The MRT stations are clean and provide free restrooms. There is no danger of falling into the tracks since all stations have screen doors. Without a driver, the North-East Line, Circle Line, Downtown Line, LRT, and all future lines run autonomously.

By bus

Buses link different parts of Singapore, although they are slower and more difficult to use than the MRT. Their benefit is that instead of a gloomy subterranean tube, you get to view the attractions for a cheap fee. When traveling by bus over a long distance, keep in mind that numerous pauses and sluggish speeds may cause your trip to take two to three times as long as the same trip by MRT. In buses, you can pay with cash (coins), but the fare stage system is complicated (it’s best to ask the driver for the price to your destination), you’ll be charged somewhat extra, and there’s no way to receive change. The simplest form of payment is to touch your EZ-Link or NETS Flashpay card against the reader at the front door of the bus upon boarding, and a maximum fare is taken from the card. When you get off, touch your card again at the exit to get your money back. If you don’t tap out, you’ll be charged the maximum fee. Inspectors patrol buses from time to time to ensure that everyone has paid or tapped, therefore individuals with tourist day tickets should tap before taking a seat. Bus riders who are dishonest risk being fined $20 for not paying or underpaying fares (due to early tapping-out) and $50 for using concession cards improperly. Another benefit of using ez-link or Nets Flashpay cards is that you may get distance-based rates without having to pay a boarding charge.

With 13 lines operating every 20 to 30 minutes after midnight on Fridays, Saturdays, and the eve of public holidays, the NightRider and Nite Owl bus services are a pretty handy way to get about. Before splintering off, all services pass via the main nightlife city areas of Boat Quay, Clarke Quay, Mohamed Sultan, and Orchard. The price ranges from $4.00 to $4.40, and both the EZ-link and Nets Flashpay cards are accepted; however, the Singapore Tourist Pass is not valid on this line.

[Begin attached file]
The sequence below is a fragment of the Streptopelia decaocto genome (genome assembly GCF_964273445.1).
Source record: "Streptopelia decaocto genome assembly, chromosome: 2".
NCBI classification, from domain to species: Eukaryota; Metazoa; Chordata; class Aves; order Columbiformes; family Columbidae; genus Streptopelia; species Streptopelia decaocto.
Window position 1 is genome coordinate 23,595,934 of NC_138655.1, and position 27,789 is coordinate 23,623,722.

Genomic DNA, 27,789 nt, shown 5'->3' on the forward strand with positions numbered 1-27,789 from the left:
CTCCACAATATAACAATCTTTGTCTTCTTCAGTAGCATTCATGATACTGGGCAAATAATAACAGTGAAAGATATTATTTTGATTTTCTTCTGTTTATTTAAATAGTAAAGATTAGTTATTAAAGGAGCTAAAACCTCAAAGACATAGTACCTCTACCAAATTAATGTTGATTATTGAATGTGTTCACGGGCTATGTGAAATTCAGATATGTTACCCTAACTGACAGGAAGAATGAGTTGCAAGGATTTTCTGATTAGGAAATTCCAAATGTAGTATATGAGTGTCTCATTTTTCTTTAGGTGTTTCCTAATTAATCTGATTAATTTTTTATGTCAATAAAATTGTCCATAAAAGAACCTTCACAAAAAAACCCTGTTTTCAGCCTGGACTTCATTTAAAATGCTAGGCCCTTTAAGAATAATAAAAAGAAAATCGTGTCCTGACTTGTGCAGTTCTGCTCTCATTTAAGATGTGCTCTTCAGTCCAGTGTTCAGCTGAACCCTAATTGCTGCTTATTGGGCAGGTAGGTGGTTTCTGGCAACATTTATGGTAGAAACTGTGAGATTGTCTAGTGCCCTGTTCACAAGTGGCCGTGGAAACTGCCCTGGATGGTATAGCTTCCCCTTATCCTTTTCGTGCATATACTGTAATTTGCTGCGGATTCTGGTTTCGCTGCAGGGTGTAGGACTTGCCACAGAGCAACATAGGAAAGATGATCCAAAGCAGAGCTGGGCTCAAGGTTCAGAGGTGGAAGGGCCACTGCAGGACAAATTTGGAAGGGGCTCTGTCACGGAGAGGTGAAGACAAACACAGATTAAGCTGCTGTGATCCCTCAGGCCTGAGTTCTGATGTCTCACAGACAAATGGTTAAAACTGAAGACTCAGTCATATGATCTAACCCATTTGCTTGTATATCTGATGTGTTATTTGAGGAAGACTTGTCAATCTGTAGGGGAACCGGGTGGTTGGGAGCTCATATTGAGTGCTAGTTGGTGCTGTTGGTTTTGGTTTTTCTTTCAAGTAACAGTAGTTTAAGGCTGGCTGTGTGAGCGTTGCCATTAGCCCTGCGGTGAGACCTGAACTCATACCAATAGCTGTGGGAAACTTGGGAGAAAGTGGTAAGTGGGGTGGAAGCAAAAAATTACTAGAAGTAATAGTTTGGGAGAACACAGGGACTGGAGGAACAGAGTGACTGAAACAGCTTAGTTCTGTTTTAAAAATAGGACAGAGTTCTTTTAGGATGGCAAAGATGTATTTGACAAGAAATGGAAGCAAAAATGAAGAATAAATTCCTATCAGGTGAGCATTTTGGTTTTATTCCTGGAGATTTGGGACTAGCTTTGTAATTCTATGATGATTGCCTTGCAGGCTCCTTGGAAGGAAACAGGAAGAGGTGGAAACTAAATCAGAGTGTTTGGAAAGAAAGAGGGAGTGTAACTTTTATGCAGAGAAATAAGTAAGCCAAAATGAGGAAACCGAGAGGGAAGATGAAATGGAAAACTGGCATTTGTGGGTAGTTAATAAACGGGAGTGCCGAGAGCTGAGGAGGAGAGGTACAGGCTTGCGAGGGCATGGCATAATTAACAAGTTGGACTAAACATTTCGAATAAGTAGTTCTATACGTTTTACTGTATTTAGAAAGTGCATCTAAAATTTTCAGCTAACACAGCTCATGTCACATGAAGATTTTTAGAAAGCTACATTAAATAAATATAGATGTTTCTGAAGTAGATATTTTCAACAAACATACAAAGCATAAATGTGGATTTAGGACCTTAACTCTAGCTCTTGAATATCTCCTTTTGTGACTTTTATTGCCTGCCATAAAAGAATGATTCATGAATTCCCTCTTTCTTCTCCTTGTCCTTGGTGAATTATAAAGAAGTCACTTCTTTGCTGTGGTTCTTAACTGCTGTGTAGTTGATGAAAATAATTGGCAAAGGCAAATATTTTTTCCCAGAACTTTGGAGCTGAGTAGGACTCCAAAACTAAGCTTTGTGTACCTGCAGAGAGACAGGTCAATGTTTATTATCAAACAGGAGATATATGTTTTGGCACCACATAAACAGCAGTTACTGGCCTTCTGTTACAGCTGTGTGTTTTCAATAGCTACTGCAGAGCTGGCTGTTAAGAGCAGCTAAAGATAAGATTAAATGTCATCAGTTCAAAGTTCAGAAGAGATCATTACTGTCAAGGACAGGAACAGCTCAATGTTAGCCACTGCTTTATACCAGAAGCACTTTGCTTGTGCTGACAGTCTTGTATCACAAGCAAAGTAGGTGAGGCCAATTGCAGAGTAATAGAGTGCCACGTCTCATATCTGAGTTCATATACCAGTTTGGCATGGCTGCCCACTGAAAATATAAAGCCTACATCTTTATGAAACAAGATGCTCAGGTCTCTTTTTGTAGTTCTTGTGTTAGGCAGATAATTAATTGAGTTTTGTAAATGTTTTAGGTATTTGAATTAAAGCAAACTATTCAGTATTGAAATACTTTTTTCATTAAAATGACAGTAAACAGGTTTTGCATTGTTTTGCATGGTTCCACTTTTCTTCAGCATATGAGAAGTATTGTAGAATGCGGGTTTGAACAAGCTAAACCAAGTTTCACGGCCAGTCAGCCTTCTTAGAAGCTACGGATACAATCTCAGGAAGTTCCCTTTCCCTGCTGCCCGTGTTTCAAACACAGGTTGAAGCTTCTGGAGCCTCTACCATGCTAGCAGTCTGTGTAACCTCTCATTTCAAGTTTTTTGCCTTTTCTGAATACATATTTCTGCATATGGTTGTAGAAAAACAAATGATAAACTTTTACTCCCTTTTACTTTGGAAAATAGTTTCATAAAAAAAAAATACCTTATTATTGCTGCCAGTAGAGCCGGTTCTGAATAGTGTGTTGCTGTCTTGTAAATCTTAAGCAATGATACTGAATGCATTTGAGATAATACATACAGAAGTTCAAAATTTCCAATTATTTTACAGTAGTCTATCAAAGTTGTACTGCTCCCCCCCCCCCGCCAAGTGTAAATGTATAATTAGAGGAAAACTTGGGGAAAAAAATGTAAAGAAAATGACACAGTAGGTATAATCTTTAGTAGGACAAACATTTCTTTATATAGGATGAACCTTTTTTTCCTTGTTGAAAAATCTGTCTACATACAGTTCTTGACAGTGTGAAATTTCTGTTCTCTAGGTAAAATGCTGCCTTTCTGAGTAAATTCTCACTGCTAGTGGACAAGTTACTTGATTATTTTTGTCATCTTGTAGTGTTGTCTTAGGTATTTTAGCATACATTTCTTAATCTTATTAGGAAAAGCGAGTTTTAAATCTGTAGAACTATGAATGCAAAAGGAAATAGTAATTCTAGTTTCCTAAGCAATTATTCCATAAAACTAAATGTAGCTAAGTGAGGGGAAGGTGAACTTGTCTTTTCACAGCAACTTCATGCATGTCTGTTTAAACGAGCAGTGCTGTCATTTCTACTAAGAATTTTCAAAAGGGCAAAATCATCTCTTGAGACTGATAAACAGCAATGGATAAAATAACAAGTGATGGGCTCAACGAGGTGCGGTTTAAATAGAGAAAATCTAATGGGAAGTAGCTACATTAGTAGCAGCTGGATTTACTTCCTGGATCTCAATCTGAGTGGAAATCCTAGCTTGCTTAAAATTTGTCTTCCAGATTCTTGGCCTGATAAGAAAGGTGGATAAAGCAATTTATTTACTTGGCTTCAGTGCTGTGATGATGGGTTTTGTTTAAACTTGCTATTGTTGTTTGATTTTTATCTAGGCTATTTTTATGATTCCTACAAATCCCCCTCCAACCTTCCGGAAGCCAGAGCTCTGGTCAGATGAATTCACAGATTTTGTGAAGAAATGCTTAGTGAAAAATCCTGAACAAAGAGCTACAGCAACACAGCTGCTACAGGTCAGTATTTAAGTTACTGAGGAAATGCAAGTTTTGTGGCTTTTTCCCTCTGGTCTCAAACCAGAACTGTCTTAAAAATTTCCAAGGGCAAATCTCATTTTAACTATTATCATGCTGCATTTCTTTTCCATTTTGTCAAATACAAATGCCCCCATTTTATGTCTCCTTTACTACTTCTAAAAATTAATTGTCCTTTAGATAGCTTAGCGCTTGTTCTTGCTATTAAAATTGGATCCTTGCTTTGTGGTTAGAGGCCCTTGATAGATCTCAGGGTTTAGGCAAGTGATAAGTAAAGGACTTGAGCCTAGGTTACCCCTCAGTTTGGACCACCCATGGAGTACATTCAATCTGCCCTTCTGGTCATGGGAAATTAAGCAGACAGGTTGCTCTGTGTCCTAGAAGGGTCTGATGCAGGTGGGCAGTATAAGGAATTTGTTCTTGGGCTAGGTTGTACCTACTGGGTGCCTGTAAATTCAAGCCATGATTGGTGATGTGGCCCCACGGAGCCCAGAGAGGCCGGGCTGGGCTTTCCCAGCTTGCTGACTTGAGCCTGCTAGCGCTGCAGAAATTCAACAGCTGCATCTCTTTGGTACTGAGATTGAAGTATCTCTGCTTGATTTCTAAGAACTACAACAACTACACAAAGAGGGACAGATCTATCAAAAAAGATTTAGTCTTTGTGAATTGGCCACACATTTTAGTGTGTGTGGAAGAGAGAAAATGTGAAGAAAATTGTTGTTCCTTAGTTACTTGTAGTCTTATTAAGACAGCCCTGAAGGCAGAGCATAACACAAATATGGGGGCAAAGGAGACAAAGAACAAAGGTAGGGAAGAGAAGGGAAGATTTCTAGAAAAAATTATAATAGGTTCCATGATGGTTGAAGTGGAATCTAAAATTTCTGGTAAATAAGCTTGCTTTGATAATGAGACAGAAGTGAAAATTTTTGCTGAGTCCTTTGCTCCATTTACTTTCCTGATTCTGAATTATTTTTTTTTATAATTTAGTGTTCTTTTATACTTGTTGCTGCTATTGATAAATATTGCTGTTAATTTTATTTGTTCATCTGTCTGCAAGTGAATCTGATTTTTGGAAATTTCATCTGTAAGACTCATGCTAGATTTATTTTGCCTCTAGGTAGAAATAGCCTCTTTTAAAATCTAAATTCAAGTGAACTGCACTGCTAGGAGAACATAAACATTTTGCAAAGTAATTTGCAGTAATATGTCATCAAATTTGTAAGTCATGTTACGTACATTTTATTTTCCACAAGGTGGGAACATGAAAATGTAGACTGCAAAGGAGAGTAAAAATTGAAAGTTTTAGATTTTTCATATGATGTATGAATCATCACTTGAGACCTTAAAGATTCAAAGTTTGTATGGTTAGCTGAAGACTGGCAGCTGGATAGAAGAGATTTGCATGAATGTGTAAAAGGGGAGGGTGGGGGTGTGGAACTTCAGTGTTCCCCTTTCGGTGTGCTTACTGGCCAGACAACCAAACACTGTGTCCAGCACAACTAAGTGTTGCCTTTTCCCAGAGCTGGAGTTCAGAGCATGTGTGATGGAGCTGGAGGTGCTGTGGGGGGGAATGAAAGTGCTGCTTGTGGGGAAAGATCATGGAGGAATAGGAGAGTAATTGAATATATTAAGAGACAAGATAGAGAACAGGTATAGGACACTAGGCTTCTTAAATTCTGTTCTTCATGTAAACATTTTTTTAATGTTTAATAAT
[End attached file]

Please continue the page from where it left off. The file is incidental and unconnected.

As previously said, Gothere.sg will provide you with choices for which buses will transport you from your starting point to your final destination.

By taxi

Taxicabs utilize meters and are cost-effective and trustworthy. Trips inside the city centre should not cost more than $10 outside of weekday peak hours, and even a journey across the island from Changi to Jurong should not cost more than $35. It can often cheaper and quicker to take a cab than to use the MRT if you are in a party of three or four. However, demand frequently exceeds supply during peak hours and when it rains, so if there’s a lengthy line at a taxi stand, contact a cab through the unified booking system at +65 6342 5222 (6-DIAL-CAB) or use the MRT instead.

The flag down fee for a taxi is $3.00-3.90 (depending on the kind of vehicle used), which lasts for 1 km before increments of $0.22 every 400 m (for the first 10 km) or $0.22 per 350 m are added (after the first 10 km). (SMRT’s huge black Chryslers, which charge $5 and then $0.30 every 385 m, are the only exception.) There are a variety of fees, including peak hour (25 percent), late night (50 percent), central business district ($3), airport or casino excursions ($3–5 during peak hours), phone booking ($3.00 and higher), and Electronic Road Pricing levies, which may add a significant amount to your taxi price. All such costs are shown on the meter’s bottom right-hard corner, documented on the printed receipt, and explained in painstaking detail on a window sticker; if you think the taxi is attempting to deceive you, contact the business and ask for an explanation. Trips to the airport are not subject to a fee. While all cabs are able to take credit cards (and are obliged to do so), many cabbies refuse to accept electronic payment. Always inquire before entering. A 17 percent fee will be added if you pay by credit card. Tips are not required in Singapore, as is customary.

Taxis may only pick up customers in the Central Business District at taxi stops (located outside any shopping center) or buildings with their own driveways (including virtually all hotels). Outside of the city center, you may hail cabs on the street or have one delivered to your door. Touts may approach you in nighttime hotspots with lengthy lines, such as Clarke Quay, offering a fast flat rate to your destination. This is illegal and very costly, but it is rather safe for you. (On the other side, if discovered, drivers are likely to lose their jobs.)